January 14, 2011

By Richard Maurer Noble Company
14 January 2011

Barrier free showers are growing increasingly popular in the hospitality industry. Growth in demand can be related to the appearance created with barrier free construction as well as benefits in functionality. Barrier free implies that there is no curb or obstruction to entering a shower. A shower without a curb can provide a European style, contemporary look and improve accessibility. In addition, people with physical impairments may require a barrier free entrance. As baby boomers age, that need is likely to increase.

This article should help expand understanding of the regulations for Accessible Showers, relevant plumbing code requirements and information concerning products and methods.

A barrier free shower does not have to be wheelchair accessible. However, a handicapped accessible shower must be barrier free. The Americans with Disabilities Act (ADA) delineates “Accessibility Requirements” including size of shower compartments and descriptions of required seats, shower controls and grab bars. There are 2 basic types of accessible shower compartments. “Standard Roll-in Showers” provide wheelchair access. And, as the name implies, “Transfer Type Showers” facilitate moving from a wheelchair into the shower compartment.

Showers get more water than any rainforest, so waterproofing is critical. Plumbing codes apply and installations need to be approved by a plumbing official. Accessible showers have specific requirements mandated in the ADA Guidelines. The International Code Council (ICC) developed ANSI A117.1 to detail those requirements.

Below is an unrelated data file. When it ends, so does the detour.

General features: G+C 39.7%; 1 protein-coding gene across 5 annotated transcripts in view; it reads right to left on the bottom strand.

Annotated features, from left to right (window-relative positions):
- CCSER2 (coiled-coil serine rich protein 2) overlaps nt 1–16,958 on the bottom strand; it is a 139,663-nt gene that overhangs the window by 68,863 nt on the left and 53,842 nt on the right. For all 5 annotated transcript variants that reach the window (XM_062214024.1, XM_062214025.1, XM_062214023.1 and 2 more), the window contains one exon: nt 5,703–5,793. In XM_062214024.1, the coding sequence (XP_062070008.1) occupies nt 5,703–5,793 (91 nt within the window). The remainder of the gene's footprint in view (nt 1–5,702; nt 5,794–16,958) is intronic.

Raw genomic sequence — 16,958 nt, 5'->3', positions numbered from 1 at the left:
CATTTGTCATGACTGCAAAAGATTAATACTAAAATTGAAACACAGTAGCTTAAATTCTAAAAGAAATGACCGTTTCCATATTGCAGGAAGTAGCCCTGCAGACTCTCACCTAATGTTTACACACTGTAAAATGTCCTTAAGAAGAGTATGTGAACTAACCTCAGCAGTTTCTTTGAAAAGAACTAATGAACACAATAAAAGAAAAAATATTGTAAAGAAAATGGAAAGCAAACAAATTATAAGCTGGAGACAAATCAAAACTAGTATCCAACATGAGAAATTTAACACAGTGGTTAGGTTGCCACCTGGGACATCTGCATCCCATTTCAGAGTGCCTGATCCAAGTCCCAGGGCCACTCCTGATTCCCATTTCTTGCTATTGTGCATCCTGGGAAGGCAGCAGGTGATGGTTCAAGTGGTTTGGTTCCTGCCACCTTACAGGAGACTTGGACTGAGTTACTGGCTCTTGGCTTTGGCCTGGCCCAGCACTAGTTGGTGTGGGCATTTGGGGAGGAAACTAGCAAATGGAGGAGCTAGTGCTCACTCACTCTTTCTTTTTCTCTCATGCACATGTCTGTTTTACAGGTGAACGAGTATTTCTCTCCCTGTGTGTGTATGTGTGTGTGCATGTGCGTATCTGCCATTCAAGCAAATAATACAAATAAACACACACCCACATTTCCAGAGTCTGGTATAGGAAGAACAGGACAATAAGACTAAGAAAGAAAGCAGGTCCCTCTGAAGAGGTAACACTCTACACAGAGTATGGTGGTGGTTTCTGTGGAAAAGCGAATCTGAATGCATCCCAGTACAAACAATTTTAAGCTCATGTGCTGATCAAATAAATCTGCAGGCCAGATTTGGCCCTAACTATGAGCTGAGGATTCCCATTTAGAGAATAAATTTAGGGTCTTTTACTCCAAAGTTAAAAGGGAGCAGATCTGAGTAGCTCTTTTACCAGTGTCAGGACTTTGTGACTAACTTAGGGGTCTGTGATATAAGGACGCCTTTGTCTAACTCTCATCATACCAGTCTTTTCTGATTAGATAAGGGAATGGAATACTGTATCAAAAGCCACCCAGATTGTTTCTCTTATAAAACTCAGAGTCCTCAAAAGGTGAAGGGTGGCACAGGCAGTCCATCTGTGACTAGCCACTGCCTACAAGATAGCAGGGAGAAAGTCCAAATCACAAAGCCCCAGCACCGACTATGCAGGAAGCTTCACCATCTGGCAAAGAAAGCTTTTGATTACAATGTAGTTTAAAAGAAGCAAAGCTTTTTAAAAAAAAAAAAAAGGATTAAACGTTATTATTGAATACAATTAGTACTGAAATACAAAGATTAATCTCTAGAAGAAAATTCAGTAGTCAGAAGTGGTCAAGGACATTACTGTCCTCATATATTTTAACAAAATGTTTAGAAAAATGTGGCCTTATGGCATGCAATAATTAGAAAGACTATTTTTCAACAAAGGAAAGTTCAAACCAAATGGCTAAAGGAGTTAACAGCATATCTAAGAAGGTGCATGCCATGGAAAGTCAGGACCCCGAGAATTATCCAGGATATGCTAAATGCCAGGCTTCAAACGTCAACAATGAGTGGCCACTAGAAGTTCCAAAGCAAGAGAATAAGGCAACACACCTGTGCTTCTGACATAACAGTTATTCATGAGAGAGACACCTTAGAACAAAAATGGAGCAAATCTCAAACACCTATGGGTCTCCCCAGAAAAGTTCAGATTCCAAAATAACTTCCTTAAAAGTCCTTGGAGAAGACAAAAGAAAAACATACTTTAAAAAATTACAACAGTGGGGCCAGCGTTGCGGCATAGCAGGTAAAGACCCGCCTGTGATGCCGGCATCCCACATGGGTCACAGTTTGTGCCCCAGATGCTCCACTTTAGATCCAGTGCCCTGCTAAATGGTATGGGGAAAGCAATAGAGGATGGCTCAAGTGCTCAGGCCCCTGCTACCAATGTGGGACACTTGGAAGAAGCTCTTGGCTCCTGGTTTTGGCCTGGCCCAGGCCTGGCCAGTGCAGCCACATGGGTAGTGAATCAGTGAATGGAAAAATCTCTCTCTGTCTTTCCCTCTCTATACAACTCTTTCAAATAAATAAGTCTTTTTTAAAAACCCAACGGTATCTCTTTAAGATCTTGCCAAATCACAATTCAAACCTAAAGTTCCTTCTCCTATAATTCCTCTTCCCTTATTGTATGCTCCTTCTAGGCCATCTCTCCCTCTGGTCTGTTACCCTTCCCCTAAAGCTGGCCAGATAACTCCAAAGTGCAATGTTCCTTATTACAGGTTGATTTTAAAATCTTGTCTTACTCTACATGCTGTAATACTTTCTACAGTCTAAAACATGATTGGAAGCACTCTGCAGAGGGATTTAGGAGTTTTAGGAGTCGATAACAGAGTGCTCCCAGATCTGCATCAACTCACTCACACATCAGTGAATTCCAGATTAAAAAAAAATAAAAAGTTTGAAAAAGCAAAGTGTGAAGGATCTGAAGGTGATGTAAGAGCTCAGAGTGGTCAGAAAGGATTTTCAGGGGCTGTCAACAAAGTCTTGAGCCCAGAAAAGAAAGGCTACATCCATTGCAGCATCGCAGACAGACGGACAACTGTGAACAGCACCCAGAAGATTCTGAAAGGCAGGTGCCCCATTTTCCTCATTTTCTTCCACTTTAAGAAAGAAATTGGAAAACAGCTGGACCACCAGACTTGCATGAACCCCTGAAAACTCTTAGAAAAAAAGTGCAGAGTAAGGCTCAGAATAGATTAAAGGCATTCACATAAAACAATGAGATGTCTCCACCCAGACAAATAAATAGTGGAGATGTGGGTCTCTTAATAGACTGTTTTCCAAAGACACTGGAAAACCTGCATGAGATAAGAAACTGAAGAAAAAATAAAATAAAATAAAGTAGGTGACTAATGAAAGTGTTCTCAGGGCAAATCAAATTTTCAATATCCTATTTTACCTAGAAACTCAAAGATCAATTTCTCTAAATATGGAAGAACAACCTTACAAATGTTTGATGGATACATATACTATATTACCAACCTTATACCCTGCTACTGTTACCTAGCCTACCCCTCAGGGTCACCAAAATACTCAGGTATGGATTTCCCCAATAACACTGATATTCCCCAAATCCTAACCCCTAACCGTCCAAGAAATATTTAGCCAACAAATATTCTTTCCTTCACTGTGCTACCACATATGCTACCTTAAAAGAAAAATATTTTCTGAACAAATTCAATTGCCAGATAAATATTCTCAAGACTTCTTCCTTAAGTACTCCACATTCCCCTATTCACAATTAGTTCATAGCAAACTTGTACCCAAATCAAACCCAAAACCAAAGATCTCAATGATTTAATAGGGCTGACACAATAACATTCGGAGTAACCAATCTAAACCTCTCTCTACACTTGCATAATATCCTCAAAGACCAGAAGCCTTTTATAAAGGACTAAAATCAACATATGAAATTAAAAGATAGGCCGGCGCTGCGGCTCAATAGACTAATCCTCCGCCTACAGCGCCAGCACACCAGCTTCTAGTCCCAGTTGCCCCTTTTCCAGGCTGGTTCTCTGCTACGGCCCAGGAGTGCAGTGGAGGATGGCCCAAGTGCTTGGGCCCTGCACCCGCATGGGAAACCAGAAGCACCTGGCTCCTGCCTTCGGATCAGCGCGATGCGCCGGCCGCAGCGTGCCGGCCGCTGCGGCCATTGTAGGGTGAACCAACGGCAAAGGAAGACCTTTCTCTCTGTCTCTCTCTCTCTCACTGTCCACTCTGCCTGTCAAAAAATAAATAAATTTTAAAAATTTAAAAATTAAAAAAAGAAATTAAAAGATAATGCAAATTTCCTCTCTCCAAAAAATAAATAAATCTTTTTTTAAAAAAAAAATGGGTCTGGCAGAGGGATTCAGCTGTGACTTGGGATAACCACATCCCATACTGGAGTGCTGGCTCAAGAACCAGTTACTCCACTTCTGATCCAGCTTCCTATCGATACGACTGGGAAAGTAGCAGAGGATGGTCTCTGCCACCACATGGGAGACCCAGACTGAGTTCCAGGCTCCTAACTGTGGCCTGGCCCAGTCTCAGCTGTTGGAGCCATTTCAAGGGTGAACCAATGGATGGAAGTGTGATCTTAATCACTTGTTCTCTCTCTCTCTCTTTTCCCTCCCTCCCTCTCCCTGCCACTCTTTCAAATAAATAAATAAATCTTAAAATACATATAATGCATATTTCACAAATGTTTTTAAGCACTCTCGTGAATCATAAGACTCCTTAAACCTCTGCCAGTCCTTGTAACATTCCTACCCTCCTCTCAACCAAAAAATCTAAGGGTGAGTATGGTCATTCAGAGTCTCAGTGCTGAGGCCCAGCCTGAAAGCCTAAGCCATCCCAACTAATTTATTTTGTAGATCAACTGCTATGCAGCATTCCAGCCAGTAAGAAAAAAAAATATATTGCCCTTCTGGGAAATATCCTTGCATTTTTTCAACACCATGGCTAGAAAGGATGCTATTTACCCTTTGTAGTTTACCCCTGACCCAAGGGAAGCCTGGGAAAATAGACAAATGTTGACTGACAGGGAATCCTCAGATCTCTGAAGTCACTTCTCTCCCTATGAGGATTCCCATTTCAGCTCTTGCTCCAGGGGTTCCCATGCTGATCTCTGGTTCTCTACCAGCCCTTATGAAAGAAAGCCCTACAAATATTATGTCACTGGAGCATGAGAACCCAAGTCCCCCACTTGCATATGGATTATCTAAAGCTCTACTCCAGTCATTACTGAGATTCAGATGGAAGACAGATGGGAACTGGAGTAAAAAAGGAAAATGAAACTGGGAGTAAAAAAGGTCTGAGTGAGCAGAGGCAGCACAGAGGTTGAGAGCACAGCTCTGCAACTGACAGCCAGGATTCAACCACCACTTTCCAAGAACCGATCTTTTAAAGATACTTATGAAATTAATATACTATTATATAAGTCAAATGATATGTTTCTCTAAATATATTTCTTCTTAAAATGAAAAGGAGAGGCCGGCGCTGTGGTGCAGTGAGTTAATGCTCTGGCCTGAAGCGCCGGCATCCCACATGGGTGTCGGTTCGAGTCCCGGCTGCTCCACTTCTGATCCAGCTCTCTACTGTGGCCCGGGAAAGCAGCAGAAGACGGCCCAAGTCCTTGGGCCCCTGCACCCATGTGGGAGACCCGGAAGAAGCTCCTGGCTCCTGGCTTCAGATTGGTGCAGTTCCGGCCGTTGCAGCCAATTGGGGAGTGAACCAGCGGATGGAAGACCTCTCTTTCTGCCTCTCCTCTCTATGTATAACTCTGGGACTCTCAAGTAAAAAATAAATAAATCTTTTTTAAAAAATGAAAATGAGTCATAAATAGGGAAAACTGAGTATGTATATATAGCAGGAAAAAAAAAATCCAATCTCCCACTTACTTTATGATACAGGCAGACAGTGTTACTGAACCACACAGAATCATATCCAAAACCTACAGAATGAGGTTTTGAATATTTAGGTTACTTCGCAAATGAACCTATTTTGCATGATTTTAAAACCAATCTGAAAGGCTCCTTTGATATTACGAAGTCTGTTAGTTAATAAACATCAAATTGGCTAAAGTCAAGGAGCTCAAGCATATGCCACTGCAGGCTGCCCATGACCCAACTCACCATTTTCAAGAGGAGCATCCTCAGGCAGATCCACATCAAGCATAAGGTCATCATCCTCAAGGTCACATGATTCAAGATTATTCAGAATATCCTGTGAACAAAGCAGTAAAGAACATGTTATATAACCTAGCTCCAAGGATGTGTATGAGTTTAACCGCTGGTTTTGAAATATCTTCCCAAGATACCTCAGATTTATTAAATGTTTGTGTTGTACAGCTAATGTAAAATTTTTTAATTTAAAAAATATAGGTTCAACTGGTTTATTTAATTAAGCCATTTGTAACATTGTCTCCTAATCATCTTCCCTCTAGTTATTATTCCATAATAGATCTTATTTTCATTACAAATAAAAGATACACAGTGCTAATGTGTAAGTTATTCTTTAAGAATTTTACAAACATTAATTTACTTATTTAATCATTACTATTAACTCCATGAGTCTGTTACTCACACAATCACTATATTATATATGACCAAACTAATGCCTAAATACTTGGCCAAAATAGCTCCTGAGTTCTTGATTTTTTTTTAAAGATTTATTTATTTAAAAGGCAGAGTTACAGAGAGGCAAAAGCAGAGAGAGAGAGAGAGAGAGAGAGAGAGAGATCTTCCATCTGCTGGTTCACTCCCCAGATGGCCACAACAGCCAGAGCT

There are some areas of conflict between plumbing code and ADA accessibility requirements. In those cases, ADA requirements win. For example, a slope of 1⁄4” to 1⁄2” per foot to the drain is required. Plumbing codes state that the threshold (or high point) in a shower must be at least 2” above the drain. The ADA mandates a maximum height of a threshold of 1⁄2” and requires at least 4’ from the entrance to the drain. Applying those requirements puts the height above the drain for an accessible shower at 11⁄2”. Since plumbing inspectors interpret codes, it is prudent to confirm your plans with local officials at the outset. Although not generally required by code, it may be appropriate to waterproof areas adjacent to curbless showers.

Two common methods are used to waterproof showers: mortar bed and thin- bed. Both methods require that the floor be sloped 1⁄4” to 1⁄2” per foot from perimeters to a drain. The mortar bed method requires a reinforced mortar bed (approximately 11⁄4”) over the waterproof membrane. The membrane is typically referred to as a shower pan.

Thin bed waterproofing eliminates the need for the 11⁄4” mortar bed and is generally preferred in barrier free showers. After the membrane is bonded to a sloped substrate, tile can be bonded directly to the membrane. Requirements for thin-bed waterproofing membranes are detailed in ANSI A118.10.